Tuesday, September 27, 2011

ESPN'S Catching Hell

I'm not sure if anyone else caught this movie on ESPN tonight (no pun intended).  The movie is about the most infamous moment in Chicago Cubs baseball history over the last one hundred years, October 14, 2003, National League Championship Series Game 6, Cubs vs. Florida Marlins.  The Bartman game.

It's a double heart breaker for me.  Not only was the loss to the Marlins in game six, which I attended, followed by losing game seven at home the next night crushing, but the movie starts with another famous play from 1986 which involved my favorite baseball player of all time: Bil Bucker.

For those of you living under a rock or who have no interest in sports, just watch Bill Buckner's 1986 World Series Error and the The Steve Bartman Play.   

When I was growing up a Cubs fan, the Cubs were stinking up the National League.  The only bright spot was at first base: Bill Bucker.  Billy Buck.  He lead the NL in batting in 1980, hit over .300 seven times, was a very good fielder and holds the distinction of being the only player in major league history to have more than 200 hits in a season and NOT hit .300.  But the only thing he is remembered for is, while playing for the Boston Red Sox in game six of the 1986 World Series, letting Mookie Wilson's slow roller to first roll through his legs costing the Red Sox the game.

The movie quickly moves to the Cubs and 2003, slowing building up to the foul ball down the left field line, Moises Alou leaping against the wall, a cloud of fans doing the same, the ball bouncing off of one fans hands. Alou's reaction.

I was there, sitting in the lower level on the left field side.  We didn't see the Alou play.  It wasn't until after Alex Gonzalez error, when my friend Phil went for a cigarette and told me about the replay he say did we know what had happened.  After the 8th inning collapse was over, after the game was over and we were on our way out of the stadium, we saw Bartman surround by Cubs security personnel as they fended off verbal and physical attacks.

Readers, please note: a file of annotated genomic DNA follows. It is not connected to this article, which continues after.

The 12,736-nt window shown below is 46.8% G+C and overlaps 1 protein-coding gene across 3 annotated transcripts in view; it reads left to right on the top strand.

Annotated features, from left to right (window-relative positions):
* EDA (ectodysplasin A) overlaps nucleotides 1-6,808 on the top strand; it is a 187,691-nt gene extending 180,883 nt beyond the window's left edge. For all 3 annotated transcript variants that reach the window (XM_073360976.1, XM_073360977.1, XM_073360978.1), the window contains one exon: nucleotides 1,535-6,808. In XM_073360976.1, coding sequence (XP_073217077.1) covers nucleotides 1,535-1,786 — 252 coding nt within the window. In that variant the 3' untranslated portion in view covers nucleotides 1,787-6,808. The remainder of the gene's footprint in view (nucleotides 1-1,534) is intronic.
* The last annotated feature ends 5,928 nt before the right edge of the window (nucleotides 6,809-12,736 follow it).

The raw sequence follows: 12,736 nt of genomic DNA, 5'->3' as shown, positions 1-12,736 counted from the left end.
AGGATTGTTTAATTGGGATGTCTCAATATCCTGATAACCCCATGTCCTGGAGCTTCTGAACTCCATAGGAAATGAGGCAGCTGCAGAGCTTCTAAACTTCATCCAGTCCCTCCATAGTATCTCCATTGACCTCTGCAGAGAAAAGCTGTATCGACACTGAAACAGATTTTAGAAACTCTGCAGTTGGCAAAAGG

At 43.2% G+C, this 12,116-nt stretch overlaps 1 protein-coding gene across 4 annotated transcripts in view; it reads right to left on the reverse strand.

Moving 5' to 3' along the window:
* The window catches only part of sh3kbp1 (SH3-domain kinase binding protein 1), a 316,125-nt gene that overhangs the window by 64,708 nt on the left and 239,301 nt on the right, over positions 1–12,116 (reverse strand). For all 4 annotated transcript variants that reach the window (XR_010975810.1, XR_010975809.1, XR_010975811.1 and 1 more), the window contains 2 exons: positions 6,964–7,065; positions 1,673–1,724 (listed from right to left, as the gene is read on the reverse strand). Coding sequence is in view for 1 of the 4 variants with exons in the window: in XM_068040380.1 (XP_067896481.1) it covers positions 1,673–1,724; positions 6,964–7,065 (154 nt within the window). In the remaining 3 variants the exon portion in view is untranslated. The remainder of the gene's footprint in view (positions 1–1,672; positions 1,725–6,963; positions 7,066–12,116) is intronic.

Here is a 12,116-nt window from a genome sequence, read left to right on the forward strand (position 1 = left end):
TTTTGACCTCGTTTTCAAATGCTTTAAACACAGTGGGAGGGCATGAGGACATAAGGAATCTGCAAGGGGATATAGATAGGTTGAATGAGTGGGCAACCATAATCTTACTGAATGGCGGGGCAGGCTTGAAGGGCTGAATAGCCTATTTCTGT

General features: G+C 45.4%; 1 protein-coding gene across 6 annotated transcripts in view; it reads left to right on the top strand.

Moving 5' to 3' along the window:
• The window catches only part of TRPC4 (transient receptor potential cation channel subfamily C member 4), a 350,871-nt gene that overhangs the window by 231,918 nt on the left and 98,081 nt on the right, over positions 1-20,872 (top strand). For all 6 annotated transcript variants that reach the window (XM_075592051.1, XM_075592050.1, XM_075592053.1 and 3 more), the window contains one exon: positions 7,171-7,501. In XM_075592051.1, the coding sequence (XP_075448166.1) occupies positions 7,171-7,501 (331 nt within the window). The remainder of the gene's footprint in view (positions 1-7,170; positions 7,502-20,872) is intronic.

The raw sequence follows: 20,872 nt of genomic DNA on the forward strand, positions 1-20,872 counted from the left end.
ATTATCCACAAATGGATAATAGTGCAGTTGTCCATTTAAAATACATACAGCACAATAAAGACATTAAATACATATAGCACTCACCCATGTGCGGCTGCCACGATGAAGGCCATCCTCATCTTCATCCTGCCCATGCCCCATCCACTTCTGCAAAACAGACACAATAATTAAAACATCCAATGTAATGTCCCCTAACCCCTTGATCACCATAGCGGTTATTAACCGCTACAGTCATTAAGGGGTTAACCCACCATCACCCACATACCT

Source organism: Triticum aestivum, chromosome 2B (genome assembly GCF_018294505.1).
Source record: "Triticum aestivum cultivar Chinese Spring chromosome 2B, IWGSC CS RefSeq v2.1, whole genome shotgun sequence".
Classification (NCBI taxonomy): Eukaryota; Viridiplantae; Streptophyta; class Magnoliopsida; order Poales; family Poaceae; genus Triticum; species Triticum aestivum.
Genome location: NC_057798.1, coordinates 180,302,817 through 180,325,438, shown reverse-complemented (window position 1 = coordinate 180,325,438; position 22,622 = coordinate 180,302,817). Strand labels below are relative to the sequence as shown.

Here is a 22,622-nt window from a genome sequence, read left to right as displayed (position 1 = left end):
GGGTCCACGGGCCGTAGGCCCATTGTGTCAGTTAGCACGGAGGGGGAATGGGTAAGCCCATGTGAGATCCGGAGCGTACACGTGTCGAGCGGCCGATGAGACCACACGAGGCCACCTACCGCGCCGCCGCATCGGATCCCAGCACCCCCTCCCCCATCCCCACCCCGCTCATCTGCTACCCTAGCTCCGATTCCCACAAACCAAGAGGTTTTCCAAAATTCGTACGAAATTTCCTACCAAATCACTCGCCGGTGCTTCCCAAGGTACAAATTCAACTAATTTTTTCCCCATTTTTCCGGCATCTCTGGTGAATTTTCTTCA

I didn't see the replay until after I walked the mile and half home from Wrigley and flipped on the TV.  After seeing the play that night, and after seeing the movie tonight, I can't help but see myself doing the same thing.  If I were in that seat, wearing my Cubs hat, the same one I'd been wearing for years, wrapped in my gray Cubs Jersey that I've worn to Wrigley at least a hundred times, my hands would be reaching for that ball, too.  And if I did, and the ball bounced off my hands, could I handle going through what we put Steve Bartman through?  Staking out his home, his office, years later reporters still approaching him in the parking garage where he works.  Has he been able to go to Wrigley Field since?  Does he know that people pilgrimage to his seat?  Is there some secret hiding spot both he and Bill Buckner shared?

As fans, we should be ashamed.  After all, it's just a game.  Or is it?

Things end on a happy note for Buckner.  The Red Sox won the World Series in 2004 and again in 2007 and after offers to lure him back to Boston, Buckner acquiesces and returns to Fenway to throw out the first pitch of the season opener in 2008.  As he is announced, the place goes nuts.  Tears formed in his eyes.  From the mound, he throws a perfect strike.  All is forgiven.

Someday, hopefully sooner than later, there will be an opening day for the Chicago Cubs, one where we are allstill hung over from celebrating our First World Series title in however many years it ends up being.  Hopefully, without any fanfare the Cubs reach out to Steve Bartman and ask him to come back to Wrigley.  Without anyone know, Steve will get to enter the park, sit in the upper deck, behind home plate, away from the cameras.  He'll get to watch the banner rise above Wrigley, drink an Old Style, maybe keep score.  Naturally, the Cubs will lose the game, but it won't matter.

But if they call, will Steve answer, or will he just continue to live as he has the last eight years, keeping to himself, eschewing lucrative offers to extend his fifteen minutes of fame, always being the better man.







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